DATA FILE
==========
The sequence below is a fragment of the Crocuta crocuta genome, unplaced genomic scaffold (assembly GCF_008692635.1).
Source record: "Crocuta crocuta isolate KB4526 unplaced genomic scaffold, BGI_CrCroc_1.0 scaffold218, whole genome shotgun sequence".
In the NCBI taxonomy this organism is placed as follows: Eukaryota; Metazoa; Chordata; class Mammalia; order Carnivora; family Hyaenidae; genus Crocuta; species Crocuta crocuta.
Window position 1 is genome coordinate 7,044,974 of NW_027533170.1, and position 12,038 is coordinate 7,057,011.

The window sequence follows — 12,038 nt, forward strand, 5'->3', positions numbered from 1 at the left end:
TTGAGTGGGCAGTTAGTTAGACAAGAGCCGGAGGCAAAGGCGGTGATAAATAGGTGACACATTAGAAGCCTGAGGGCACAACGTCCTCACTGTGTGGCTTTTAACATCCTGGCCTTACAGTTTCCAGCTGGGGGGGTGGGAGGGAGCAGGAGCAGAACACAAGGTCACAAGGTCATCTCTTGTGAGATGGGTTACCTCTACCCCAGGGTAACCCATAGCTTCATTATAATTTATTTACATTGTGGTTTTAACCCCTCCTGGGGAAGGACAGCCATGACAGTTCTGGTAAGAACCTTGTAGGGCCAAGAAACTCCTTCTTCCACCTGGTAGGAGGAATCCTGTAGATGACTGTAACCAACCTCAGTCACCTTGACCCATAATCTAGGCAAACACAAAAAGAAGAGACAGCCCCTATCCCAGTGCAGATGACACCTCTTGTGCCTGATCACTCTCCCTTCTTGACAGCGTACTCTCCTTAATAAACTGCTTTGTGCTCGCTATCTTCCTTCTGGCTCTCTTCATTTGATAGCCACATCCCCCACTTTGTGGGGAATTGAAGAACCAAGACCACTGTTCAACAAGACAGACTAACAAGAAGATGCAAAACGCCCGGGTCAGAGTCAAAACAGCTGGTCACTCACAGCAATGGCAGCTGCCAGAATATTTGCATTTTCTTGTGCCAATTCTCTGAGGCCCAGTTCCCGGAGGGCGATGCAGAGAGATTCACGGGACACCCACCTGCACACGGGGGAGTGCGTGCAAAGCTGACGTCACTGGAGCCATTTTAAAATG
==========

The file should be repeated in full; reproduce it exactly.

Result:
The sequence below is a fragment of the Crocuta crocuta genome, unplaced genomic scaffold (assembly GCF_008692635.1).
Source record: "Crocuta crocuta isolate KB4526 unplaced genomic scaffold, BGI_CrCroc_1.0 scaffold218, whole genome shotgun sequence".
In the NCBI taxonomy this organism is placed as follows: Eukaryota; Metazoa; Chordata; class Mammalia; order Carnivora; family Hyaenidae; genus Crocuta; species Crocuta crocuta.
Window position 1 is genome coordinate 7,044,974 of NW_027533170.1, and position 12,038 is coordinate 7,057,011.

The window sequence follows — 12,038 nt, forward strand, 5'->3', positions numbered from 1 at the left end:
TTGAGTGGGCAGTTAGTTAGACAAGAGCCGGAGGCAAAGGCGGTGATAAATAGGTGACACATTAGAAGCCTGAGGGCACAACGTCCTCACTGTGTGGCTTTTAACATCCTGGCCTTACAGTTTCCAGCTGGGGGGGTGGGAGGGAGCAGGAGCAGAACACAAGGTCACAAGGTCATCTCTTGTGAGATGGGTTACCTCTACCCCAGGGTAACCCATAGCTTCATTATAATTTATTTACATTGTGGTTTTAACCCCTCCTGGGGAAGGACAGCCATGACAGTTCTGGTAAGAACCTTGTAGGGCCAAGAAACTCCTTCTTCCACCTGGTAGGAGGAATCCTGTAGATGACTGTAACCAACCTCAGTCACCTTGACCCATAATCTAGGCAAACACAAAAAGAAGAGACAGCCCCTATCCCAGTGCAGATGACACCTCTTGTGCCTGATCACTCTCCCTTCTTGACAGCGTACTCTCCTTAATAAACTGCTTTGTGCTCGCTATCTTCCTTCTGGCTCTCTTCATTTGATAGCCACATCCCCCACTTTGTGGGGAATTGAAGAACCAAGACCACTGTTCAACAAGACAGACTAACAAGAAGATGCAAAACGCCCGGGTCAGAGTCAAAACAGCTGGTCACTCACAGCAATGGCAGCTGCCAGAATATTTGCATTTTCTTGTGCCAATTCTCTGAGGCCCAGTTCCCGGAGGGCGATGCAGAGAGATTCACGGGACACCCACCTGCACACGGGGGAGTGCGTGCAAAGCTGACGTCACTGGAGCCATTTTAAAATG